116 3rd St SE
Cedar Rapids, Iowa 52401
Palisades-Kepler State Park was smashed by the derecho last August and only recently opened. Trees still hang against other trees and masses of branches are piled just off the trails.
Volunteers helped get the park in shape to open as the Department of Natural Resources had too little in its budget to pay for it all. The state never has enough money to take care of its beautiful places. We never have enough to clean our waterways, either, or to make sure the youngest kids get subsidies for child care, or to overcome barriers of limited slots, hours and transportation to participate in preschool, so they can thrive when they begin school.
Yet unchecked one-party control of state government is cutting taxes while Iowa families still are dealing with all those needs plus the economic effects of a pandemic that is not over, its human toll reaching toward 6,000 deaths and 400,000 positive tests.
You'll hear a lot from politicians, and regular anti-tax commenters such as John Hendrickson in the May 10 edition of The Gazette, that mask the severely detrimental impact of Iowa's continued drive to cut taxes and reduce services that boost prosperity.
Altogether, the various tax proposals still alive in the Legislature would cost the state in excess of $500 million over the next four years. These tax cuts are so large that they put the state at risk of losing $100 or $200 million in federal fiscal relief, funds that could help ordinary Iowans. The cuts will drastically reduce revenue that we would use for education and services to lift all Iowans, to make Iowa a welcoming place where people would move to raise their families and fill jobs.
Inheritance taxes — already nonexistent for lineal family members (parents, children, grandchildren, spouses) — will be completely eliminated for others. Shirttail relatives or non-relatives, many outside Iowa, will benefit. Most of the untaxed money will come from wealthy estates.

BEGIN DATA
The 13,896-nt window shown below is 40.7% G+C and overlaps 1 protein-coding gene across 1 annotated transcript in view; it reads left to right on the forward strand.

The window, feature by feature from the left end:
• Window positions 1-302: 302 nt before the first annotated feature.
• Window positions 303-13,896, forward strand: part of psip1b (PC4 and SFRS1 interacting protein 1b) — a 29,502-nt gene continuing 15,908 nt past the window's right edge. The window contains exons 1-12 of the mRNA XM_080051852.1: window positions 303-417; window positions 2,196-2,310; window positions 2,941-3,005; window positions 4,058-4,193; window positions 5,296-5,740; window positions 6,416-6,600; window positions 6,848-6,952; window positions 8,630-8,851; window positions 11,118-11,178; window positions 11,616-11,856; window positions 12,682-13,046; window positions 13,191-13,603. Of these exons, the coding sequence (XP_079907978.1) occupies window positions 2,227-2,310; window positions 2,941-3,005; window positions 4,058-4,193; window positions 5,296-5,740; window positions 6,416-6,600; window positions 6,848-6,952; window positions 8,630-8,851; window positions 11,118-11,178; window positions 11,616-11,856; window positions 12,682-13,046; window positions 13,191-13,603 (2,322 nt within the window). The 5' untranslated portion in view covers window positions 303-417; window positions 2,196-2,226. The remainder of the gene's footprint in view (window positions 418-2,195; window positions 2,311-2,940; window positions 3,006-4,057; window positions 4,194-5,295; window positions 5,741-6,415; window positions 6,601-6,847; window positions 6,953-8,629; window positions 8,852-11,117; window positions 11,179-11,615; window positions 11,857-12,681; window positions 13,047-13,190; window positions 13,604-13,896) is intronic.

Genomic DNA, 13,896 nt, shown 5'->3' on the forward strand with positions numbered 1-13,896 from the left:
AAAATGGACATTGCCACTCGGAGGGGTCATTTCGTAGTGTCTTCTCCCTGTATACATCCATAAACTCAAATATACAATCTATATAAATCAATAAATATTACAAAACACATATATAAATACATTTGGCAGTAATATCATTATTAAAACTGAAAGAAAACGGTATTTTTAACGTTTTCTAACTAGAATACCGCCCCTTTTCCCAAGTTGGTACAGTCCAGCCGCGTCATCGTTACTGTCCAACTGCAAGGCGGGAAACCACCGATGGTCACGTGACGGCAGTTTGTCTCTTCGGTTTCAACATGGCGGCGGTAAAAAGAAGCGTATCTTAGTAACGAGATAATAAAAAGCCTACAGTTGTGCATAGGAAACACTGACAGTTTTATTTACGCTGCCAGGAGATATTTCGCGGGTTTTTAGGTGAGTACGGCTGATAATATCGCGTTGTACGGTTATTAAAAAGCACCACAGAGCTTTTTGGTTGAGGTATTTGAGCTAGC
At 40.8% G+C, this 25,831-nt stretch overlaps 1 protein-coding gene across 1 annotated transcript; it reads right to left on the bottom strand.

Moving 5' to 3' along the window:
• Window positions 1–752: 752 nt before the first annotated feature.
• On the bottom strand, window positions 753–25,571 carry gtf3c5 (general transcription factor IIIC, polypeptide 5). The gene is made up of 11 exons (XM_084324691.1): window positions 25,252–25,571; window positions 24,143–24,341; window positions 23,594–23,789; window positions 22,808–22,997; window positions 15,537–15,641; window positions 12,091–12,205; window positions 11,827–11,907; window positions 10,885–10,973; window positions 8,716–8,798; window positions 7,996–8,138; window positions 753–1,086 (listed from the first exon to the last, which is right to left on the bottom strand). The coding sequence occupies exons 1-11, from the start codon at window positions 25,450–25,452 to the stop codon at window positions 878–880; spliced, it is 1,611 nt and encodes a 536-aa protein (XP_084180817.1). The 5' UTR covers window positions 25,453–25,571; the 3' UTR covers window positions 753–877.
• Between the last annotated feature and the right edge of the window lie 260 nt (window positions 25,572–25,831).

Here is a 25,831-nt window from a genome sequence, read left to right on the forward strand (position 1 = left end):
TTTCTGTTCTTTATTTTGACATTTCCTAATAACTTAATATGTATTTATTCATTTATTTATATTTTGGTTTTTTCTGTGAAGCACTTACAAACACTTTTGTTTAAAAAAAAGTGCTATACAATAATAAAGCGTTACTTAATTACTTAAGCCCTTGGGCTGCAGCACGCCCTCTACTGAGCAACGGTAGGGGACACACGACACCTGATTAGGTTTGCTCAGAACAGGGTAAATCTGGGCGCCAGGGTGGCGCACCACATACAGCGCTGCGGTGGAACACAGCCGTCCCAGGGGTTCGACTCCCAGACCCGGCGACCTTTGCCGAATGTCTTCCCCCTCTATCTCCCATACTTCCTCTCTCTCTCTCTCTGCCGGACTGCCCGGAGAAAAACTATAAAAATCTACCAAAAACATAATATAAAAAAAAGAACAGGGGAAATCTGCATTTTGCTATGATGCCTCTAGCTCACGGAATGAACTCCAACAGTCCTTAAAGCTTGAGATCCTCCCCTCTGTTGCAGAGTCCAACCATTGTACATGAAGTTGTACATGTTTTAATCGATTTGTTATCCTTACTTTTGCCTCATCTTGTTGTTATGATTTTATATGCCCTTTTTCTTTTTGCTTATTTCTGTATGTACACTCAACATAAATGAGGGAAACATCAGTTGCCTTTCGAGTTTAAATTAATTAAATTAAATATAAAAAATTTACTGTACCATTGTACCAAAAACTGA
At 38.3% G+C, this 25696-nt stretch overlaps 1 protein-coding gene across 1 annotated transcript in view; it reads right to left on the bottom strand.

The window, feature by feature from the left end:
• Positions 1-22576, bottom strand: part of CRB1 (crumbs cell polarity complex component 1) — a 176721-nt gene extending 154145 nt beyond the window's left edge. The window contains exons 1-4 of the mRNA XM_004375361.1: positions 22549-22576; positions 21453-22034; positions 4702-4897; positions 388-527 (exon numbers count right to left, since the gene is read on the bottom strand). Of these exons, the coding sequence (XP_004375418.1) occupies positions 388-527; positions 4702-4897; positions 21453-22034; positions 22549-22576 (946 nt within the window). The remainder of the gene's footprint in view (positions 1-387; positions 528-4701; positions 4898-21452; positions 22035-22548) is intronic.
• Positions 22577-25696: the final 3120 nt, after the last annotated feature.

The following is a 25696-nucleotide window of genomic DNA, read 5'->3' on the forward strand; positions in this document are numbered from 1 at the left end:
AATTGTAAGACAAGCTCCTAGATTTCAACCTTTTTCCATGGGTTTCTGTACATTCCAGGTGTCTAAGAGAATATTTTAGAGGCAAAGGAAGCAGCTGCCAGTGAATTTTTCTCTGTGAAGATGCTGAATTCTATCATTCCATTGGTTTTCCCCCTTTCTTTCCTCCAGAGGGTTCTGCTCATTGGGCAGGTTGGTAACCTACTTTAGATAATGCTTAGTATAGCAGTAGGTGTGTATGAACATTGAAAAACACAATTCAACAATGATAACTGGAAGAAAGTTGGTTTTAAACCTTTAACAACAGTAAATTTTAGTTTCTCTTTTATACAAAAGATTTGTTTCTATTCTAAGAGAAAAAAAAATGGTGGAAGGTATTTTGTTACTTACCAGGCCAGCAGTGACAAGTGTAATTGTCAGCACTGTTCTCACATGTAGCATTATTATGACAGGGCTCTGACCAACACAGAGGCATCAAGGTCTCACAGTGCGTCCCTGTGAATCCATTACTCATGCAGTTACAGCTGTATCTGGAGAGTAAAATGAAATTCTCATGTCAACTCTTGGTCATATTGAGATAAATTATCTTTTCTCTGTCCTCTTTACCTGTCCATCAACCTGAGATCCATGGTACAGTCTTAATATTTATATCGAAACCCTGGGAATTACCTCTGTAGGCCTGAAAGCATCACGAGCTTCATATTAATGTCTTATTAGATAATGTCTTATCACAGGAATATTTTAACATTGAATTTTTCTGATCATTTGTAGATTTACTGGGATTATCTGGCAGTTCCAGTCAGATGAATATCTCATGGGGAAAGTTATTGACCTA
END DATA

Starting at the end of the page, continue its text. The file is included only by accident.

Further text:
So what are we doing for the workers who lost their jobs, for the parents who gave up a job to keep their children safe while schooling them at home, for the entrepreneurs whose small businesses had to close up shop? We are cutting their unemployment benefits.
The governor just announced Iowa is turning back millions of dollars of federal money that was helping unemployed Iowans, including the self-employed, money that counted for half of the unemployment assistance for Iowans.
Apparently some restaurants complain they can’t find workers willing to work odd and unpredictable hours for the tipped minimum wage of $4.35 and few benefits — hoping tips will get them up to just the minimum wage of $7.25. When a living wage in Iowa even for a single person is well over $12 per hour, it is not surprising that workers might be hard to find for low pay, while risking their health or that of their family.
We could make work more attractive in the hospitality sector by improving options for child care to help parents go back to work. But new tax cuts will pit that choice against many others, and all of them are squeezed by reductions in state funding.
That is the inevitable damage of new tax cuts — making life in Iowa more difficult and our state less inviting. It is a storm we could avoid, but lawmakers are volunteering some Iowans to sacrifice so that others get tax breaks.
David Osterberg, a former state representative from Mount Vernon in, is a senior researcher at Common Good Iowa, a nonpartisan policy analysis and advocacy organization. firstname.lastname@example.org